For instance, despite Paul’s warning, the sailors on the ship decided to sail during the worst part of the year (late October or November) and did not heed his advice when he suggested remaining in Fair Haven (which sounds like a nice place to stay!). Then, when Paul landed in Rome and began to preach, many of the Jews stopped listening to him, just as Isaiah had prophesized, so he turned his attention to the Gentiles. The sailors got a second chance when Paul assured them that they would all be saved, and the stubborn Jews of Rome could have had a second chance too if they had decided to listen.

We have Paul’s words in the book of Acts and in his many letters that are recorded in the following books. He provides a map for building our relationship with the Savior. Are we going to listen or choose to ignore him like the sailors and the Roman Jews, or shall we open our hearts and minds and ears?

The ending of the book of Acts may seem anti-climatic. We may have been waiting to see what happened with regard to Paul’s audience with Caesar. Instead, Luke leaves us hanging, just like the screenwriter in a movie that ends the script with many questions unanswered. From reading this book we don’t know if Paul met with Caesar, and if so, what happened. But that question is actually secondary, or even lower in importance.

We read in an earlier chapter that God sent Paul to Rome to testify there as he did in Jerusalem (23:11). Whether he met with the Emperor or not was not the main objective. Instead, Luke makes clear that Paul did testify, “Boldly and without hindrance (28:31).” Moreover, Paul was fulfilling the command from Jesus to be witnesses to the end of the earth ("But you will receive power when the Holy Spirit comes on you; and you will be my witnesses in Jerusalem, and in all Judea and Samaria, and to the ends of the earth (Acts 1:9 - NIV)." From the perspective of the first century people living in the Roman Empire, Rome was the end of the world. Sometimes God may send us somewhere, and we think we know why, but we have to be open to the real purpose of our journey, and be prepared to testify boldly and without hindrance about his Amazing Grace.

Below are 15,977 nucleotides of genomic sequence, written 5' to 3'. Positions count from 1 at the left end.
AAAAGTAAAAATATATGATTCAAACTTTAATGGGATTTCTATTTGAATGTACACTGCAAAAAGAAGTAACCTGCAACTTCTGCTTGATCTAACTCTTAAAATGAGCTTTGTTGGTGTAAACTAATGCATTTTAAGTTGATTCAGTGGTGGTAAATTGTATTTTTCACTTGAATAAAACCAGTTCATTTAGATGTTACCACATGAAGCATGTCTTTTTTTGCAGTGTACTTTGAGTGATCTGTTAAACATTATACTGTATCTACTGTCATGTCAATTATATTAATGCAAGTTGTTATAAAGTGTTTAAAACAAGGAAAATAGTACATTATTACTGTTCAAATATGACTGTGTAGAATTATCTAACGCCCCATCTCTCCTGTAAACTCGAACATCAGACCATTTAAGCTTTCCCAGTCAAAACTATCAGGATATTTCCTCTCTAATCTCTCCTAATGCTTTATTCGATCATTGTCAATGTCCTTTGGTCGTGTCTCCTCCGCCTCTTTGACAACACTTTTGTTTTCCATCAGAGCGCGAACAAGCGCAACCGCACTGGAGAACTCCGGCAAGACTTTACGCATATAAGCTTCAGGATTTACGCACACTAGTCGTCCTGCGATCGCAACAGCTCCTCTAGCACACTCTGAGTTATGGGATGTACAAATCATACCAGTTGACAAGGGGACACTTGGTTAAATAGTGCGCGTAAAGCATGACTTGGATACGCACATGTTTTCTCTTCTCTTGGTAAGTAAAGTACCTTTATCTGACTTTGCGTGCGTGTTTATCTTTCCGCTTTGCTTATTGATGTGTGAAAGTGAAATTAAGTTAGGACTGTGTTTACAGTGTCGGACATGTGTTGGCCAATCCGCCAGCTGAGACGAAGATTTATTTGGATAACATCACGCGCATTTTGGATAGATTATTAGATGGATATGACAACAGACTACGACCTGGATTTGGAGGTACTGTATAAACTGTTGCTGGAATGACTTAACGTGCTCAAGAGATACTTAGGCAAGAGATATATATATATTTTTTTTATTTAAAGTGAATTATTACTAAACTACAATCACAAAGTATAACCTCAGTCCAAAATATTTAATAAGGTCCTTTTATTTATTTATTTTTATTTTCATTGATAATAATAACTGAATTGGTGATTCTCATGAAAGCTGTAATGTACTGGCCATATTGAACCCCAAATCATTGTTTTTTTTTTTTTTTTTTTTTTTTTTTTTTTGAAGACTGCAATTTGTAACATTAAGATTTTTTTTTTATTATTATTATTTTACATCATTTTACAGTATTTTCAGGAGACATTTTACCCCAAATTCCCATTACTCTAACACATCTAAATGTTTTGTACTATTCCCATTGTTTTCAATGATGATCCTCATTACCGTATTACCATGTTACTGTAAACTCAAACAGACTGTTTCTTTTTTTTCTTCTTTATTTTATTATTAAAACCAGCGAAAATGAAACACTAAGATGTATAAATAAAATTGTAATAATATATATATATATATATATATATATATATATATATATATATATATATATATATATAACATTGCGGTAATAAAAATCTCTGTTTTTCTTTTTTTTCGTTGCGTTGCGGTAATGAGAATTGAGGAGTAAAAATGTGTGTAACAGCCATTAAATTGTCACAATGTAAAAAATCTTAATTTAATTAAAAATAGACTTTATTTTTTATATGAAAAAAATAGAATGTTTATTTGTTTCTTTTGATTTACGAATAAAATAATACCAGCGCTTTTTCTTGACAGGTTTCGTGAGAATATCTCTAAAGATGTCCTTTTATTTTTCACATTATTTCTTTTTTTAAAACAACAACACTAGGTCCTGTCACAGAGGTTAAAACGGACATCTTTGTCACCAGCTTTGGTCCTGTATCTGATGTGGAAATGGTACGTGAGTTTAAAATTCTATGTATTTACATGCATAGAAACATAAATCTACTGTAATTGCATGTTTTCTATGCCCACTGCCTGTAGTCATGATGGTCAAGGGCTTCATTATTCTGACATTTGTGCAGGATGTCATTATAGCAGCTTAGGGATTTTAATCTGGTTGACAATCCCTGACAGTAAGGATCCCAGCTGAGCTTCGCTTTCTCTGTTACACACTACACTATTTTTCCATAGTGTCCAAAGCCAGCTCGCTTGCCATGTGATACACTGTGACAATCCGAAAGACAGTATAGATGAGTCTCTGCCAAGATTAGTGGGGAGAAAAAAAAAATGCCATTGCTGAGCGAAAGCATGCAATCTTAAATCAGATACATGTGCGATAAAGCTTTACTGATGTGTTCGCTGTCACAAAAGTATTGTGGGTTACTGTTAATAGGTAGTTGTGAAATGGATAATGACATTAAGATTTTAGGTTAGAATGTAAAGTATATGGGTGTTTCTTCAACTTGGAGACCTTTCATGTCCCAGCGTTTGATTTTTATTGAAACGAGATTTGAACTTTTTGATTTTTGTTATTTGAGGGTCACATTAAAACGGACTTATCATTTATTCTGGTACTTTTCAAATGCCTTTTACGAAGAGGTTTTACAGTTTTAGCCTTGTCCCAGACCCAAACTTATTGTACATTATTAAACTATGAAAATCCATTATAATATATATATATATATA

The author of the song Amazing Grace, John Newton (July 24, 1725 – December 21, 1807), was a sailor and former slave trader who could probably relate to the life of Paul and the story of his ship-wrecked journey. Consider Newton’s appreciation for being saved as you listen to LeeAnn Rime’s performance of Amazing Grace in the video below:

Questions and Prayers for Further Reflection

    Related Questions
    1. What is the worst storm in which you have ever travelled?
    2. What warnings have you ignored only to find out that the siren was right?
    3. Where is God sending you to testify today?

    Recommended Prayer
    Father in heaven, we know you send us warnings ahead of storms. Help us to listen.

    Prayer Concern


    The statute in the photograph at the top of the page was created by the Circle of Clause de Werve in the Netherlands during the 15th Century. Note the book he is holding, which is symbolic of the letters he wrote which are now in the New Testament and the sword which is a symbol of his martyrdom. This statue is currently on exhibit at the New York Metropolitan Museum of Art. The photograph is by the Sanborn Family Photographers.

    Looking Ahead

    Tomorrow's reading: Overview of Romans and Study of Romans 1-3 (Greetings Fellow Sinners)